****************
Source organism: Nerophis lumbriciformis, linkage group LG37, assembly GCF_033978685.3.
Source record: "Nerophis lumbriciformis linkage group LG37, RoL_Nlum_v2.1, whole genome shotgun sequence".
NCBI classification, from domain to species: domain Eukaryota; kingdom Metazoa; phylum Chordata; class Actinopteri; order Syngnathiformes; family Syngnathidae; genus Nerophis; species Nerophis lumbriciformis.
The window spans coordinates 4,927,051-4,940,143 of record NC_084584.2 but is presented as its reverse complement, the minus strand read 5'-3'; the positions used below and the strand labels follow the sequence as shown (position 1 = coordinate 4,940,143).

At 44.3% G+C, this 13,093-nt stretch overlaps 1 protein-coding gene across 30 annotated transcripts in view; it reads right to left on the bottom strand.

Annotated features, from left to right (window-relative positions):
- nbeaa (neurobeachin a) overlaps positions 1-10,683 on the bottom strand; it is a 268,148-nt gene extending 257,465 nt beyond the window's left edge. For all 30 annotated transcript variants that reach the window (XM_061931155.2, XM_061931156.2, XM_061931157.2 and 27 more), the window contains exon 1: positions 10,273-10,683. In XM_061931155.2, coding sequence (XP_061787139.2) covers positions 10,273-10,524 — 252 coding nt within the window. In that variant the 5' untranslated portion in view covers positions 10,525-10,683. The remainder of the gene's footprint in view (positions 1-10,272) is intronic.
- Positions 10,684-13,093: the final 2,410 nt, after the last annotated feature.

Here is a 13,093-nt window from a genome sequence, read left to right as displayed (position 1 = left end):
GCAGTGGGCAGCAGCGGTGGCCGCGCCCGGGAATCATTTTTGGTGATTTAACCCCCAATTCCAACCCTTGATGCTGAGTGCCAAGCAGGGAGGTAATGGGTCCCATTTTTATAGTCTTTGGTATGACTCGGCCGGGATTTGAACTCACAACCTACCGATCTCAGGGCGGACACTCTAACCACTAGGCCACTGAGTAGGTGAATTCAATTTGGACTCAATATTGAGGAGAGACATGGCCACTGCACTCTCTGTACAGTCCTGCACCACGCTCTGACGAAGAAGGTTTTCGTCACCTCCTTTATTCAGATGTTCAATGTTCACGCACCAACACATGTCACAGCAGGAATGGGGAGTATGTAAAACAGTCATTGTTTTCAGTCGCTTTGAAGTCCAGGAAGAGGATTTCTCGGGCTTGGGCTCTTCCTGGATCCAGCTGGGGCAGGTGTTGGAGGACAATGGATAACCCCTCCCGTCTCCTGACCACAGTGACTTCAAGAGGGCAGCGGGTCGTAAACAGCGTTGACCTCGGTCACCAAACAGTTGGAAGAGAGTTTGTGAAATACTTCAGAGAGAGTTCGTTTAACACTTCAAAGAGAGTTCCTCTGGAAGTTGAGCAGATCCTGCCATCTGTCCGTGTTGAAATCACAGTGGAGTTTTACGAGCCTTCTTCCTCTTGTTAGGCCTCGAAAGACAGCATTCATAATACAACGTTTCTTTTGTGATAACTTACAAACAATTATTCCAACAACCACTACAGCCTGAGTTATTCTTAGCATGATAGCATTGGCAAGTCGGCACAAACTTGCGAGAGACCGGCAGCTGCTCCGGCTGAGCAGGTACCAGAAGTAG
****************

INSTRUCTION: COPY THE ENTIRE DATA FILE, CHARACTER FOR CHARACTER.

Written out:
Source organism: Nerophis lumbriciformis, linkage group LG37, assembly GCF_033978685.3.
Source record: "Nerophis lumbriciformis linkage group LG37, RoL_Nlum_v2.1, whole genome shotgun sequence".
NCBI classification, from domain to species: domain Eukaryota; kingdom Metazoa; phylum Chordata; class Actinopteri; order Syngnathiformes; family Syngnathidae; genus Nerophis; species Nerophis lumbriciformis.
The window spans coordinates 4,927,051-4,940,143 of record NC_084584.2 but is presented as its reverse complement, the minus strand read 5'-3'; the positions used below and the strand labels follow the sequence as shown (position 1 = coordinate 4,940,143).

At 44.3% G+C, this 13,093-nt stretch overlaps 1 protein-coding gene across 30 annotated transcripts in view; it reads right to left on the bottom strand.

Annotated features, from left to right (window-relative positions):
- nbeaa (neurobeachin a) overlaps positions 1-10,683 on the bottom strand; it is a 268,148-nt gene extending 257,465 nt beyond the window's left edge. For all 30 annotated transcript variants that reach the window (XM_061931155.2, XM_061931156.2, XM_061931157.2 and 27 more), the window contains exon 1: positions 10,273-10,683. In XM_061931155.2, coding sequence (XP_061787139.2) covers positions 10,273-10,524 — 252 coding nt within the window. In that variant the 5' untranslated portion in view covers positions 10,525-10,683. The remainder of the gene's footprint in view (positions 1-10,272) is intronic.
- Positions 10,684-13,093: the final 2,410 nt, after the last annotated feature.

Here is a 13,093-nt window from a genome sequence, read left to right as displayed (position 1 = left end):
GCAGTGGGCAGCAGCGGTGGCCGCGCCCGGGAATCATTTTTGGTGATTTAACCCCCAATTCCAACCCTTGATGCTGAGTGCCAAGCAGGGAGGTAATGGGTCCCATTTTTATAGTCTTTGGTATGACTCGGCCGGGATTTGAACTCACAACCTACCGATCTCAGGGCGGACACTCTAACCACTAGGCCACTGAGTAGGTGAATTCAATTTGGACTCAATATTGAGGAGAGACATGGCCACTGCACTCTCTGTACAGTCCTGCACCACGCTCTGACGAAGAAGGTTTTCGTCACCTCCTTTATTCAGATGTTCAATGTTCACGCACCAACACATGTCACAGCAGGAATGGGGAGTATGTAAAACAGTCATTGTTTTCAGTCGCTTTGAAGTCCAGGAAGAGGATTTCTCGGGCTTGGGCTCTTCCTGGATCCAGCTGGGGCAGGTGTTGGAGGACAATGGATAACCCCTCCCGTCTCCTGACCACAGTGACTTCAAGAGGGCAGCGGGTCGTAAACAGCGTTGACCTCGGTCACCAAACAGTTGGAAGAGAGTTTGTGAAATACTTCAGAGAGAGTTCGTTTAACACTTCAAAGAGAGTTCCTCTGGAAGTTGAGCAGATCCTGCCATCTGTCCGTGTTGAAATCACAGTGGAGTTTTACGAGCCTTCTTCCTCTTGTTAGGCCTCGAAAGACAGCATTCATAATACAACGTTTCTTTTGTGATAACTTACAAACAATTATTCCAACAACCACTACAGCCTGAGTTATTCTTAGCATGATAGCATTGGCAAGTCGGCACAAACTTGCGAGAGACCGGCAGCTGCTCCGGCTGAGCAGGTACCAGAAGTAG